Repatriation of Remains (time 6:14) Big Ideas: Educators are encouraged to focus on four dominant themes throughout their planning and study of Repatriation of Remains. The themes integral to the story are 1) cultural law, 2) leadership, 3) homecoming, and 4) social justice. The following are suggestions and added information that will assist educators in meeting their learning objectives for their students. Backgrounder: Teachers are encouraged to read the summaries and reflections found in the book Not Extinct: Keeping the Sinixt Way that reference and relate to this story. Several important topics and concepts are mentioned, such as: Cultural laws; Smum iem; Eva Orr, Elder and Matriarch; Death as a journey; Repatriation: an apology to the ancestors; Hushed stories of repatriation – secrets, code of silence, anonymity; Activism; Complications, disruptions, and the imposition of politics; The ‘what if’ question: What if the graves of your ancestors were disrespected? Language:
A…

How Coyote Made the Black Moss Food

How Coyote Made the Black Moss Food (time 4:39)    
Big Ideas:
Educators are encouraged to focus on four dominant themes throughout their planning and study of How Coyote Made the Black Moss Food. The themes integral to the story are 1) honour; 2) eating within one’s latitude; 3) gratitude; and 4) critical thinking. The following are suggestions and added information that will assist educators in meeting their learning objectives for their students.
Backgrounder:
Teachers are encouraged to read the summaries and reflections found in the book Not Extinct: Keeping the Sinixt Way that reference and relate to this story.  Several important topics and concepts are mentioned, such as:
Caretaking food resources;
Ceremonial feasts, food protocols;
Harvesting food, eating locally;
Price versus value;
Trade;
Cultural food, cultural practice, and resistance;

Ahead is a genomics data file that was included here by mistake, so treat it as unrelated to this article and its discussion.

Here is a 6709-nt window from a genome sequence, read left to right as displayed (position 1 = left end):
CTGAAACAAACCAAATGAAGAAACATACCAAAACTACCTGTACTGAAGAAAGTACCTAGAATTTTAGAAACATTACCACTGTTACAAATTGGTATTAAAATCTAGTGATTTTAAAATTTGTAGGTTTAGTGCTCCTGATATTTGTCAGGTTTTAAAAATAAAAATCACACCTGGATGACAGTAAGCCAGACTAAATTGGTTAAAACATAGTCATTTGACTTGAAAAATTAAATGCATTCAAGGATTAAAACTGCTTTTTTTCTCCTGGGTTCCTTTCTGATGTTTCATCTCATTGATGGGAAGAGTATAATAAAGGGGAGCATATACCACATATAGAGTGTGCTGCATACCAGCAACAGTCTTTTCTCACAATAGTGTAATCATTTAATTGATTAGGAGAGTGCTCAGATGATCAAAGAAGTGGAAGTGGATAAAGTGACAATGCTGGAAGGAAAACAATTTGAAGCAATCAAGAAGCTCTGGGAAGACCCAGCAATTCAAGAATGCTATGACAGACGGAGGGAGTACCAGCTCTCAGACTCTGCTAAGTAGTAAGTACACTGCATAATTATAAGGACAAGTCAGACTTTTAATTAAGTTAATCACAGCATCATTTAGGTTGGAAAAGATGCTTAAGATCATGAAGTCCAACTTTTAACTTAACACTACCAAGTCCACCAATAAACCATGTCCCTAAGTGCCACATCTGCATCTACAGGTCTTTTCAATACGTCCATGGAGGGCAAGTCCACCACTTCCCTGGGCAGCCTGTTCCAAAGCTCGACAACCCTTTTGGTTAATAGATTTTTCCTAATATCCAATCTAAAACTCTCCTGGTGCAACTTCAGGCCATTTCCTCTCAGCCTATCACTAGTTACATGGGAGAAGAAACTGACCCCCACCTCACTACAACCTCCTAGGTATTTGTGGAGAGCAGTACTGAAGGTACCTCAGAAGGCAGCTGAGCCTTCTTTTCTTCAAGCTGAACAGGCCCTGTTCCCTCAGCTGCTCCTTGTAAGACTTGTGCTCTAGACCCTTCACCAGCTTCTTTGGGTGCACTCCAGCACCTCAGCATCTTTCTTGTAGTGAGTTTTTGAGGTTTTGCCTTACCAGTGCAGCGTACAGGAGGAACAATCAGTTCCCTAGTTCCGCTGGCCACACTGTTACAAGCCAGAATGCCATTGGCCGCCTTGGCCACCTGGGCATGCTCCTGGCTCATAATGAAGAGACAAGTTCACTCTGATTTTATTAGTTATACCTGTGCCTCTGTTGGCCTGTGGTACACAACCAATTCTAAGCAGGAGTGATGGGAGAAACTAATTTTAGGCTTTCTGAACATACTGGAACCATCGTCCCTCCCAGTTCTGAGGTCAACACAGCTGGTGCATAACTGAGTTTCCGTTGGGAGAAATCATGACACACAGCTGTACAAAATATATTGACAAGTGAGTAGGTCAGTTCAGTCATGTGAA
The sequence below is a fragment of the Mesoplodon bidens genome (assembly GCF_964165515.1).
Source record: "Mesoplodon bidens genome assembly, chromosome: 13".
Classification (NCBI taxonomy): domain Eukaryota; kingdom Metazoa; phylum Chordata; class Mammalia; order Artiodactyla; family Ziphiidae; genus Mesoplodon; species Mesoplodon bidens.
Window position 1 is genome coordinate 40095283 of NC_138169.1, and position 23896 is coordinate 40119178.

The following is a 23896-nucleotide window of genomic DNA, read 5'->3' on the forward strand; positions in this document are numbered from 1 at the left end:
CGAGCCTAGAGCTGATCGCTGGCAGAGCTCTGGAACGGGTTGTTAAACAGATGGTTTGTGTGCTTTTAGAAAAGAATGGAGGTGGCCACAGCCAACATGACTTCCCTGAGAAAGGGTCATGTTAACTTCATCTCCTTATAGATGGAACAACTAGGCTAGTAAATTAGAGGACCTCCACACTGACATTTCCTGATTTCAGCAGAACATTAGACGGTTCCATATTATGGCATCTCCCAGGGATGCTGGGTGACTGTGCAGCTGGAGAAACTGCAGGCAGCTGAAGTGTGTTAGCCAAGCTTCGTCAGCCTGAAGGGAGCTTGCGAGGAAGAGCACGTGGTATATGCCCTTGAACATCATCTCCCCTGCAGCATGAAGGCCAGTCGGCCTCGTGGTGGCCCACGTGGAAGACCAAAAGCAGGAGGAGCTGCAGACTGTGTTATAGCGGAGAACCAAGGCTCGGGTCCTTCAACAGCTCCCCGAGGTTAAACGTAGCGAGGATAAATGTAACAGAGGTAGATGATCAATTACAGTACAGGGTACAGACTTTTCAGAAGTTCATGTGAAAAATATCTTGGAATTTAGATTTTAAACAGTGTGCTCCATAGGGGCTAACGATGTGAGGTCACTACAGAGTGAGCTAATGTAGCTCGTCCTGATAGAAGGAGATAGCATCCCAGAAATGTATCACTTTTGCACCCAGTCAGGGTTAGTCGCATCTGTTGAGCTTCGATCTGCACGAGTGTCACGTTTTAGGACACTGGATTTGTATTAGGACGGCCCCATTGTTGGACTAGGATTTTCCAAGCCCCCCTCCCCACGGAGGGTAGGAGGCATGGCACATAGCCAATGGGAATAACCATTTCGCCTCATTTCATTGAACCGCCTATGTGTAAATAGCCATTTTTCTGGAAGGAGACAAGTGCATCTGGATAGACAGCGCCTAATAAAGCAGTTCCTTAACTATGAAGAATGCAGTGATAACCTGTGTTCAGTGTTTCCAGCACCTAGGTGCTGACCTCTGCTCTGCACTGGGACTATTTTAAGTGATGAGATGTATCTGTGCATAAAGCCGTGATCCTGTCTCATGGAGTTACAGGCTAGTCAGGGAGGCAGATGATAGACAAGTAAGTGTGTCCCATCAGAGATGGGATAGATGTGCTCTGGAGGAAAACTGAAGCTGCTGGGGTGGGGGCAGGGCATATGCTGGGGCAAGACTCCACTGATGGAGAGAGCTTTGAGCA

Grey matter knowledge: connecting with the ancestors, connecting with one’s roots;
Dessert and treats – redefined.
Language:
An introducti…

Oral Tradition

Oral Tradition: An Introduction We live in a storied landscape. The knowledge that has been here for thousands of years has been overlooked, ignored, or disconnected. This resource unit is an example of the oral tradition based on Sinixt First Nation whose legends, stories, myths, and parables relate to the many aspects of existence and subsistence. First Nations community utilized the oral tradition in their traditional educational process. This resource unit is an offering to assist educators in bringing the Sinixt Peoples into their classrooms and metaphorically out of extinction. The purpose of the unit is to provide educators and students with an experience of traditional, educational, and cultural practice that the Sinixt hold and value to this very day. Variation Aspect The linear frame of reference so prevalent in our modern-day society rarely accommodates two versions of a story without feeling the need to consider one correct, or more correct than the other. Variations in …

Columbia River

Columbia River (time 7:11) Big Ideas: Educators are encouraged to focus on three dominant themes throughout their planning and study of the Columbia River story. The themes integral to the story are 1) love, 2) the environment, and 3) communication. The following synopses will assist educators in meeting their learning objectives for their students. Oral Tradition:
The importance and use of the oral tradition in Indigenous cultures should be stressed. Oral tradition is instrumental in the survival of cultural teachings and tribal identity. The difference between the concepts of ‘we know’ and ‘we believe’ could be part of the discussion in relation to the origin story of the Sinixt Peoples. How do we reconcile traditional tales with contemporary values? Cultural Teachings:
The central big idea in the Columbia River story is love and the role it plays in the origin story of the Sinixt Peoples and the birth of the Columbia River. Other related concepts are trust, faith, commitment, and ho…